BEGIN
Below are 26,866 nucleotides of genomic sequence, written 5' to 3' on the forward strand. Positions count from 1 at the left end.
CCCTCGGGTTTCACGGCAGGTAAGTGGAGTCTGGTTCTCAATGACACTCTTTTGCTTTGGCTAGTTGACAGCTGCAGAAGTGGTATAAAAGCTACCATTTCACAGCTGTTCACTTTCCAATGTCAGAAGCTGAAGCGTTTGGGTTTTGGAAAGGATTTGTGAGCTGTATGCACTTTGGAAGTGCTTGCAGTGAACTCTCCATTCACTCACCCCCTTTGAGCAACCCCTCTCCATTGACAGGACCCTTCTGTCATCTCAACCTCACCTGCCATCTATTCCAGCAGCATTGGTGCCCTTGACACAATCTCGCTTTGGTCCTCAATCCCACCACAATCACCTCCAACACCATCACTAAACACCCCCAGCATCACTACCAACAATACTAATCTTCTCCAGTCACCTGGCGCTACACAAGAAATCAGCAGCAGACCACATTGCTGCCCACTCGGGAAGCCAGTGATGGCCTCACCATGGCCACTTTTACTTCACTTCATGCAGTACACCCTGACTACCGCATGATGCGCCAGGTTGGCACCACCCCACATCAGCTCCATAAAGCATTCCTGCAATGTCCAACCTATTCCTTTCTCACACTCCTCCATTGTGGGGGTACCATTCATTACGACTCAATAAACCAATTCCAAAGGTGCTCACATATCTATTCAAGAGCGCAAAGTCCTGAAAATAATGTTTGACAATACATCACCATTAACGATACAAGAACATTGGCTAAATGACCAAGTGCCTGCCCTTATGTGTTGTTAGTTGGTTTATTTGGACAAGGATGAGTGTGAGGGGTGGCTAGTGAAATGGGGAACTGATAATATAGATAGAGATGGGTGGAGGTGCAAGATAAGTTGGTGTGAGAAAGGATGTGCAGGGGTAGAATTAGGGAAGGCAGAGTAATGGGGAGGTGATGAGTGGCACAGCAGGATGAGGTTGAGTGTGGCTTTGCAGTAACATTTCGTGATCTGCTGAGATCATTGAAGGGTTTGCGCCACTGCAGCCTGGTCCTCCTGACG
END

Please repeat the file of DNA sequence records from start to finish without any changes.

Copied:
Below are 26,866 nucleotides of genomic sequence, written 5' to 3' on the forward strand. Positions count from 1 at the left end.
CCCTCGGGTTTCACGGCAGGTAAGTGGAGTCTGGTTCTCAATGACACTCTTTTGCTTTGGCTAGTTGACAGCTGCAGAAGTGGTATAAAAGCTACCATTTCACAGCTGTTCACTTTCCAATGTCAGAAGCTGAAGCGTTTGGGTTTTGGAAAGGATTTGTGAGCTGTATGCACTTTGGAAGTGCTTGCAGTGAACTCTCCATTCACTCACCCCCTTTGAGCAACCCCTCTCCATTGACAGGACCCTTCTGTCATCTCAACCTCACCTGCCATCTATTCCAGCAGCATTGGTGCCCTTGACACAATCTCGCTTTGGTCCTCAATCCCACCACAATCACCTCCAACACCATCACTAAACACCCCCAGCATCACTACCAACAATACTAATCTTCTCCAGTCACCTGGCGCTACACAAGAAATCAGCAGCAGACCACATTGCTGCCCACTCGGGAAGCCAGTGATGGCCTCACCATGGCCACTTTTACTTCACTTCATGCAGTACACCCTGACTACCGCATGATGCGCCAGGTTGGCACCACCCCACATCAGCTCCATAAAGCATTCCTGCAATGTCCAACCTATTCCTTTCTCACACTCCTCCATTGTGGGGGTACCATTCATTACGACTCAATAAACCAATTCCAAAGGTGCTCACATATCTATTCAAGAGCGCAAAGTCCTGAAAATAATGTTTGACAATACATCACCATTAACGATACAAGAACATTGGCTAAATGACCAAGTGCCTGCCCTTATGTGTTGTTAGTTGGTTTATTTGGACAAGGATGAGTGTGAGGGGTGGCTAGTGAAATGGGGAACTGATAATATAGATAGAGATGGGTGGAGGTGCAAGATAAGTTGGTGTGAGAAAGGATGTGCAGGGGTAGAATTAGGGAAGGCAGAGTAATGGGGAGGTGATGAGTGGCACAGCAGGATGAGGTTGAGTGTGGCTTTGCAGTAACATTTCGTGATCTGCTGAGATCATTGAAGGGTTTGCGCCACTGCAGCCTGGTCCTCCTGACG